There were such magical treasures buried like ancient secrets in those woods. A half-century of boys had grown to men playing among those trees and had left the debris of adolescence behind for us to discover, use for a while, and return to the creek's shores so the next generation of boyish explorers could come of age.
The most significant discovery was that of the Grand Ax Of Nameless Creek. It spawned legendary lore of mythic proportions on par with those of King Arthur's famed Excalibur. My older brother Lance— we shall call him Sir Lancelot— was exploring the shore of the muddy creek bereft of security. Though he was a mighty warrior in heart and valor, he longed for the feel of cold steel against his palm, yet no worthy weapon could be found to match his wit and skill. Standing next to the raging river, he beckoned the Lady of the Creek to bring forth a mighty ax, so with it, he should smite his enemies with the mighty smitery of his smiting hand. The Lady of The Creek, in shimmering light, cast a golden sunbeam through the dappling trees upon something buried within the mud. A brilliant ax rose up out of the water. As Lancelot reached for the weapon, a voice from the water sang, "You shall henceforth wield this Grand Ax and always its grip you shall feel. Until once again, the Lady of the Creek shall reclaim the ancient steel."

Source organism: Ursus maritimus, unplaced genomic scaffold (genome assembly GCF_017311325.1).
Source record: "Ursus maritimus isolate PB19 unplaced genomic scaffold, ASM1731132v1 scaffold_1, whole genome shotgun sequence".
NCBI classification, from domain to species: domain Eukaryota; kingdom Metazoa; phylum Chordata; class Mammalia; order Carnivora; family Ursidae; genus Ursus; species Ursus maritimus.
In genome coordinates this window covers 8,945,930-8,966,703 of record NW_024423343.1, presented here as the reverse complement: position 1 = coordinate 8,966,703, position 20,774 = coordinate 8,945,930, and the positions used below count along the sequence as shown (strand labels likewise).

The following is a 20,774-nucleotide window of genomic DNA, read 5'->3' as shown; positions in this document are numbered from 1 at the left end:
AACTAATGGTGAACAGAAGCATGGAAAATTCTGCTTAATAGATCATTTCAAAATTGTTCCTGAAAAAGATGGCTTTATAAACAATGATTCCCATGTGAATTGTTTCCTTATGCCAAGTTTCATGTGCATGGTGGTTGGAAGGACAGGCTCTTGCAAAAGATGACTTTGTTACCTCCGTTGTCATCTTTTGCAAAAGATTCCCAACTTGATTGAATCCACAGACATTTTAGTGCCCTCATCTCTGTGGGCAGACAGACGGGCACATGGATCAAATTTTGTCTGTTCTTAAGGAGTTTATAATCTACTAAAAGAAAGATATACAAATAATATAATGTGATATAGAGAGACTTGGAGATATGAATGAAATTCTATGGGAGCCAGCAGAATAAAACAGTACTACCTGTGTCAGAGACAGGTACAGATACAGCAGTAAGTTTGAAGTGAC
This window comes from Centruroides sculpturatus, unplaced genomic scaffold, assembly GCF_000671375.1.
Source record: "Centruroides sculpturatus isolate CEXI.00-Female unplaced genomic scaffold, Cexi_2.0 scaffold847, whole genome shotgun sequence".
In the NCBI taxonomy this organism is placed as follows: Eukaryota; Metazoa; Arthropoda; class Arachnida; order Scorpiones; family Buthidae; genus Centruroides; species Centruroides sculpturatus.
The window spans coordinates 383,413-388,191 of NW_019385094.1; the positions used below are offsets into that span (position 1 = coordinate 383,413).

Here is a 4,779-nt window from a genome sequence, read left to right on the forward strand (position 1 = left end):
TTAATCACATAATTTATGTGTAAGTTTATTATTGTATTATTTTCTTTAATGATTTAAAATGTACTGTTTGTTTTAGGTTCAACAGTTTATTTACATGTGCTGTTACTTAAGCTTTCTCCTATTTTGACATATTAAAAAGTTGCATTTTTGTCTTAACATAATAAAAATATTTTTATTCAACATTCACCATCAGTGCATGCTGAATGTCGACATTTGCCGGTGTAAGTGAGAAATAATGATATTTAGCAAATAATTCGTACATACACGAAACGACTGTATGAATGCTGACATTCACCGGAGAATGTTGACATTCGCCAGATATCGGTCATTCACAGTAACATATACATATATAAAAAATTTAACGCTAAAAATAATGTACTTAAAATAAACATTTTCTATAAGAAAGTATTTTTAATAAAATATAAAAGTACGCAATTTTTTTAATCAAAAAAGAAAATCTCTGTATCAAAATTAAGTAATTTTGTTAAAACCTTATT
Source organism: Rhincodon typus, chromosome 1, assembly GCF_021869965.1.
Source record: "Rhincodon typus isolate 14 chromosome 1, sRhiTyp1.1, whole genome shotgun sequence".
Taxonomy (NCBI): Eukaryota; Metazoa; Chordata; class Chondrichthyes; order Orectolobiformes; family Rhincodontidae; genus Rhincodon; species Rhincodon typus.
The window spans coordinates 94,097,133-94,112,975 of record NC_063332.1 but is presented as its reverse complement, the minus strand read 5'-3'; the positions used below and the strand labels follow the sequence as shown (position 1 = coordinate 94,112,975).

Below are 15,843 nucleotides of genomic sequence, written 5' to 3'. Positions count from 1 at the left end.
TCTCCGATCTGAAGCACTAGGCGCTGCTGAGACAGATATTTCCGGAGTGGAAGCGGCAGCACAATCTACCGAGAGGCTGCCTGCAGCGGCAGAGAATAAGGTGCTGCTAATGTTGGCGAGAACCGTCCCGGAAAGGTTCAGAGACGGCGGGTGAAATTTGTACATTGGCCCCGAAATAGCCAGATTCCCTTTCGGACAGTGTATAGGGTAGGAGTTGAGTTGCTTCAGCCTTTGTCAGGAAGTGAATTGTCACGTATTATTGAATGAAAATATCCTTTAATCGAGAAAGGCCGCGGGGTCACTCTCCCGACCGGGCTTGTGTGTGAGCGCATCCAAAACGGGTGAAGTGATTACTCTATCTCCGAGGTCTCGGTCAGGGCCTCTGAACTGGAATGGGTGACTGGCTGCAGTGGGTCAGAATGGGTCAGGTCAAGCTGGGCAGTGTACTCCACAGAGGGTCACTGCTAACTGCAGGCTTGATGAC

Ok, that's not exactly how it happened, but it might as well be as far as memory serves. Actually, I couldn't remember how we found it, which is why I recently asked Lance how he discovered the hatchet: that's right it wasn't really an ax. His direct quote was much less legendary. He said, "I just saw something in the mud by the creek. It was the color of the rock, but it was shaped wrong, so I picked it up. It was really rusty." Though his version is more accurate, I like my memory of the glowing ax provided by the magical Lady of the Creek. In fact, there is more to the tale.
After years of using and benefiting from the magic in the ax, the Lady of the Creek knew, in her wisdom, we were growing too old to wield it much longer. She knew we would soon outgrow the mysterious land, and thence never again return to the magical realm. With a shimmering song, she beckoned to the ax, calling it back to that dark brook. As often is the case, the warrior who had grown attached resisted, trying to keep the ax for himself. Yet after many tears, the young troubadour returned to the Lady of the Creek. Bearing the ax upon the waters, he relinquished his mighty grip and watched it slowly sink beneath. The Lady of the Creek reclaimed the much-loved weapon thence safeguarding it until another worthy warrior of the wood might come.
I really wish that is how it happened, though I think Lance would tell it differently. He’d say, “We lost the hatchet when I accidentally dropped it in a deep part of the creek, and we couldn’t find it.” Coincidence, you say? No! It was magic.